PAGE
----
UNK SEZ: Today's Stream Warriors is hosted by none other than JOHN SQUIRES of FREDDY IN SPACE! He's got some killer picks for you kids today, so lend him your ear!
Like peanut butter and jelly, some pairings were just meant to go together, as if by a decree handed down by God himself. If ya ask me, Claudio Fragasso and a video camera is one of these divine pairings. Just a few years before creating his masterpiece, Troll 2, Fragasso lensed a little gem called Monster Dog, an Alice Cooper star vehicle that saw the Coop battling off a horde of vicious dogs … and a bunch of hillbilly dudes … and a giant werewolf monster. I don't know how the Italian director and the American rock god ended up in bed together, but I'm sure glad they did.
In the film, a dubbed over Cooper plays Vince Raven, a rocker who returns to his hometown with some friends to film his latest music video, only to discover that the grounds are hunted by a pack of killer dogs (aka a bunch of friendly looking pet pooches dubbed to sound angry.) Turns out they are ruled over by a giant Monster Dog, which may or may not be Cooper himself given his father may or may not have passed on the weird heart condition he had that made the townsfolk think he was the titular monster, which he may or may not have actually been.
Flirting with the zombie movie, the werewolf movie, the killer dog movie and even the spaghetti western shoot 'em up flick, Monster Dog is rife with that same peculiar and even otherworldly quality that makes Troll 2 so gosh darn lovable. It's admittedly not as compelling as Troll 2 throughout much of its runtime, but there's some real tasty morsels in there including a couple highly catchy faux Alice Cooper music videos as well as his transformation into a werewolf at the end, which is worth the wait in and of itself. What's not to love about Alice Cooper wearing makeup and a ruffled sleeve jacket while talking in someone else's voice and blowing off hillbilly heads before ultimately turning into a monster dog himself? If you answered "absolutely nothing," then you should the hit play button on this one as soon as possible.
Few people are more captivating to watch, both onscreen and off, than the late German actor Klaus Kinski; a pariah to all those who worked with him and a real treasure to those of us who just get to sit back and watch from afar while he does his thing. As deranged Nazi landlord Karl Gunther, who loves nothing more than to stalk his beautiful female tenants, kill them with D.I.Y. traps that would make John Kramer jealous, talk to his imprisoned and tongueless friend and play solo games of Russian Roulette each night before bed (with a bullet with his name literally etched into it), Kinski is at his most captivating and utterly creepy best.
I first discovered the film when I found a copy of it on VHS at a yardsale several years back and instantly fell in love with its totally off the wall and completely original vibe. It's fast paced with a weirdness scale that escalates by the minute and it's frankly unlike any other movie I've ever seen. The majority of that praise is all thanks to Mr. Kinski, who brings to the proceedings one of the most interesting and unsettling killers in all of '80s horror, a mix between Dr. Kevorkian and Adolf Hitler himself (who Gunther delights in watching footage of while prancing around with lipstick smeared all over his creepy little face).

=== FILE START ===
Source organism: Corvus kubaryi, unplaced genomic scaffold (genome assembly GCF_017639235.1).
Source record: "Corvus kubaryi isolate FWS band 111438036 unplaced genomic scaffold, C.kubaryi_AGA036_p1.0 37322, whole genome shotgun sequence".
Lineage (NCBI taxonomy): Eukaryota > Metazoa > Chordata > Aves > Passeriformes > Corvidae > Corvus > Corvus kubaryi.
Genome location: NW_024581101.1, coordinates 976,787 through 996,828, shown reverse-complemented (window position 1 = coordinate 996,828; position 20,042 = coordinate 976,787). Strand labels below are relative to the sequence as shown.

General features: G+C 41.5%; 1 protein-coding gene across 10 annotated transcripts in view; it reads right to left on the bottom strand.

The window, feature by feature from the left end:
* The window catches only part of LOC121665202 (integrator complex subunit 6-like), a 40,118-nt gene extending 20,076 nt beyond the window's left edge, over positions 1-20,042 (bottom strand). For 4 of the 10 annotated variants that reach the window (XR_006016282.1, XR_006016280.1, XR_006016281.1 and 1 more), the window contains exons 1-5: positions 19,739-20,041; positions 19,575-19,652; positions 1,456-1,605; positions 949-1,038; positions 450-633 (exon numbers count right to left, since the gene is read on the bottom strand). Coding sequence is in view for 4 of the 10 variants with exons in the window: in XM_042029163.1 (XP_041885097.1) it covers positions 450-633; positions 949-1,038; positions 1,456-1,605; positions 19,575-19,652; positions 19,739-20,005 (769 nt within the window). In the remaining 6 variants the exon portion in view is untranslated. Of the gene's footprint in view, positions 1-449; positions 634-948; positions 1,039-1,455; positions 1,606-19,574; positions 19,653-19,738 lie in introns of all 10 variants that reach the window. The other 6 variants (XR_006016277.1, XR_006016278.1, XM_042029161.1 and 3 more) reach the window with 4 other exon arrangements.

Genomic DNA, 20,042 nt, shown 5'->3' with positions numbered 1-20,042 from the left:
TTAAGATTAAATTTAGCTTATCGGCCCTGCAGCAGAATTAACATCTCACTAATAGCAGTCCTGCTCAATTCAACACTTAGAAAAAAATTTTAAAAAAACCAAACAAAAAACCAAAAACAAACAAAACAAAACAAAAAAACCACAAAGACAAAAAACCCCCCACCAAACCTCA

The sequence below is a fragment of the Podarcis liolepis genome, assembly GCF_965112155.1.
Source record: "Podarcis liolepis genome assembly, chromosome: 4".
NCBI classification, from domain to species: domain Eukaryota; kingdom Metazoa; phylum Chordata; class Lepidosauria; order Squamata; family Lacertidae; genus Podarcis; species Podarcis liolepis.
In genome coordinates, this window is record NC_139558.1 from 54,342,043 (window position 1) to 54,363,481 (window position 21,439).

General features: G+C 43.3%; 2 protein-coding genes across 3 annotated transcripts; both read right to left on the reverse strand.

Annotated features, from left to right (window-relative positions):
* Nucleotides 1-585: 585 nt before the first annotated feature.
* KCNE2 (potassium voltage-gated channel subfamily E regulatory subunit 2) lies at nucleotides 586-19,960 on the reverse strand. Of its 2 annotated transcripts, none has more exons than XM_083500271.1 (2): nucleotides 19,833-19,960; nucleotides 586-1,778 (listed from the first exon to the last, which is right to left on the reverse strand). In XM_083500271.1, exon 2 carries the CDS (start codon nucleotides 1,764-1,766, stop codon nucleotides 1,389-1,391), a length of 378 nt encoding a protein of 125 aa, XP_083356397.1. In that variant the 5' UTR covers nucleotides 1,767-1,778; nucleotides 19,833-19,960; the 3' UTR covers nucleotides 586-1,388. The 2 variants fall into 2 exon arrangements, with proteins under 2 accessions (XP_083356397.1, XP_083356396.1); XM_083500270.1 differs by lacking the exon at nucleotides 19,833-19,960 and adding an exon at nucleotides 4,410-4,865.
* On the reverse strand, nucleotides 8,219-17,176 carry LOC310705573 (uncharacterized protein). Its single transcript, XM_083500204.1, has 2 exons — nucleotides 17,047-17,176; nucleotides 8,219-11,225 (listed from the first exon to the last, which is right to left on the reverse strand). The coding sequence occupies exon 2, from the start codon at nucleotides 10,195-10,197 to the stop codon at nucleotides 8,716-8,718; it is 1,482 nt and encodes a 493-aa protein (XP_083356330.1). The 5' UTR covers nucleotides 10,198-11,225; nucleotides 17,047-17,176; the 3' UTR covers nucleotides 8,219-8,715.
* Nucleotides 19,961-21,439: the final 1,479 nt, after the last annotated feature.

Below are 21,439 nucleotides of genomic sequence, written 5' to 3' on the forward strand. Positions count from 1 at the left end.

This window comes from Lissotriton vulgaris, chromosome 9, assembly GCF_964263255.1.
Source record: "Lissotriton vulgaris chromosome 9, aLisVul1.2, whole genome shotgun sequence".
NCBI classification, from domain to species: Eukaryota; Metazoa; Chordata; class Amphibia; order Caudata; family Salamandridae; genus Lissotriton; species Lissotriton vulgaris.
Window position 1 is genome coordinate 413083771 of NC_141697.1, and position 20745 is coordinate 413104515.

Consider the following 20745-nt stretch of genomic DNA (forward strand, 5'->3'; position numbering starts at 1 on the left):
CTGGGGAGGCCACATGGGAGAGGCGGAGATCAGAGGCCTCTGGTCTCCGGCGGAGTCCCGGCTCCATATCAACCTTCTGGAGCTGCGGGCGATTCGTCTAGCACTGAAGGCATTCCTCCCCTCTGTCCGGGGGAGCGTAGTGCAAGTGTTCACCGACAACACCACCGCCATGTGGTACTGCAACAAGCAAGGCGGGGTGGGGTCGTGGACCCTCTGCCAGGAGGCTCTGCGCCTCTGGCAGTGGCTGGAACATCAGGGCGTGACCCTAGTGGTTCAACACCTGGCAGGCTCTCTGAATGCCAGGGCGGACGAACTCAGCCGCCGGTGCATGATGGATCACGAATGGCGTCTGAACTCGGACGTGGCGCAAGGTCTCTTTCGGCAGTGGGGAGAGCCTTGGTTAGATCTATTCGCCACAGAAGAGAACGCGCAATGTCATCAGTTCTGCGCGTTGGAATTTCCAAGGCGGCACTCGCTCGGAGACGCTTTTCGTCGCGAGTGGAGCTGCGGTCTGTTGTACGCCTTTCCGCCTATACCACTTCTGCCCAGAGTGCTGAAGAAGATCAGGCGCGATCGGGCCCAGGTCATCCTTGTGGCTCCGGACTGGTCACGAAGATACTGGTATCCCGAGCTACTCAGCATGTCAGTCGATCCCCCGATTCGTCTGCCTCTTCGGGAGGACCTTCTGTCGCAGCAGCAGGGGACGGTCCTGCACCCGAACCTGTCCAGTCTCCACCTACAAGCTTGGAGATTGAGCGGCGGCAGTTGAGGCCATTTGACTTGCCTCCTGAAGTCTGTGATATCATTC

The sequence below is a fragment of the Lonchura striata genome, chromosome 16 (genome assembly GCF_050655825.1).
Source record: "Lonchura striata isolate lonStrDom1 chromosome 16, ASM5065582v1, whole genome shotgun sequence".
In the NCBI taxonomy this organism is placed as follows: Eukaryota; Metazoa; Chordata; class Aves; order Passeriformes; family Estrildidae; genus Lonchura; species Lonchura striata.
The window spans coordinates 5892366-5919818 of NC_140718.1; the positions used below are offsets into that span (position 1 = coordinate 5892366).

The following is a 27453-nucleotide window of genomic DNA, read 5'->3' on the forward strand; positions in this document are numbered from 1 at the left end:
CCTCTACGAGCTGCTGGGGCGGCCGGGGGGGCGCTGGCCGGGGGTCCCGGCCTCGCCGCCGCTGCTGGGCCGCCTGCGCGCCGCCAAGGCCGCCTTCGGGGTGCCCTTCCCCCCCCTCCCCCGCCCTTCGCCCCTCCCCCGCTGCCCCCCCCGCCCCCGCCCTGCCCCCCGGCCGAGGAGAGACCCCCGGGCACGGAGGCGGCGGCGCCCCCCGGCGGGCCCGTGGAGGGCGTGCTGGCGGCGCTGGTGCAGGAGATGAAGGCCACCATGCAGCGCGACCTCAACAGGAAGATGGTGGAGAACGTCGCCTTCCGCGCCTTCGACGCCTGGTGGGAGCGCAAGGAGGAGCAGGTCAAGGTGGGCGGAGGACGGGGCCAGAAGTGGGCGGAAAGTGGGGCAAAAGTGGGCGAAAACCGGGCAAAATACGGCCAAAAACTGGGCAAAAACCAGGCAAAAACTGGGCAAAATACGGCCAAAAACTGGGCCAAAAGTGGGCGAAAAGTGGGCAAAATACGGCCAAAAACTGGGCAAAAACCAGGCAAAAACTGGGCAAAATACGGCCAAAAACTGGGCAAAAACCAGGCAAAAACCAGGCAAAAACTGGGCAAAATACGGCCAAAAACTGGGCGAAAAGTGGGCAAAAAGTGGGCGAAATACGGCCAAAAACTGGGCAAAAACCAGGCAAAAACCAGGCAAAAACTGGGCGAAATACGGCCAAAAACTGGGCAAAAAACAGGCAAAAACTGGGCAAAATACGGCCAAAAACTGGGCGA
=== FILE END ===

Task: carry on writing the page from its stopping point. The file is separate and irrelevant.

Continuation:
Maybe I'm biased given that I could sit down and watch Kinski watch paint dry for an hour and a half and be completely amused and interested, but I've gotta say that Crawlspace is one of the best little known horror flicks circulating out there. The coolest thing about it being on Netflix Instant is that the only DVD release of the film, which saw it paired up with 1980's The Attic, is long out of print and fetches upwards of $40 these days. So be sure to check it out before its instant status is revoked. Oh and you also might want to watch "Please Kill Mr. Kinski" afterwards, a nine minute little short documentary the director of Crawlspace made after Kinski's death as a sort of oddball tribute to the notoriously volatile actor. It can be watched in full over on YouTube.
AFRAID OF THE DARK
Imagine being completely blind and living in a city that is being stalked by a slasher who is targeting … blind people. This is the premise of Afraid of the Dark, a fascinating early '90s export from Britain that sees a curious little boy taking it upon himself to investigate the attacks and ensure that the blind community in town, which includes his own mother, is kept safe. Unfortunately, that's just about all I can say about the movie because it's the kind of film that's best to go into without knowing a lick about it. The whole movie basically shifts gears about halfway through and it's a completely disorienting and thought provoking journey into the psyche of both children and blind people and to really comment much on it would spoil some of that mystique. What I will say though is that this film is a perfect example of why I love Netflix's Watch Instantly feature so much. It exposes you to films you've never seen and oftentimes have never even heard of before, films that you probably either wouldn't add to your queue or wouldn't even know about to add to your queue, but ones that you will be more willing to delve into when they're right there in front of you for the taking. Afraid of the Dark is one of those movies that I had never even heard a peep about before and I'm thankful to Netflix for introducing me to it. It is films like this one that make me a bona fied Stream Warrior, loud and proud!
UNK SEZ: Thanks for the excellent recommendations! Kinderkids, make sure you stop by JS's home base FREDDY IN SPACE very soon and very often! SQUIRES' enthusiasm for horror is pretty much unmatched so there's NO chance you won't enjoy yourself THERE!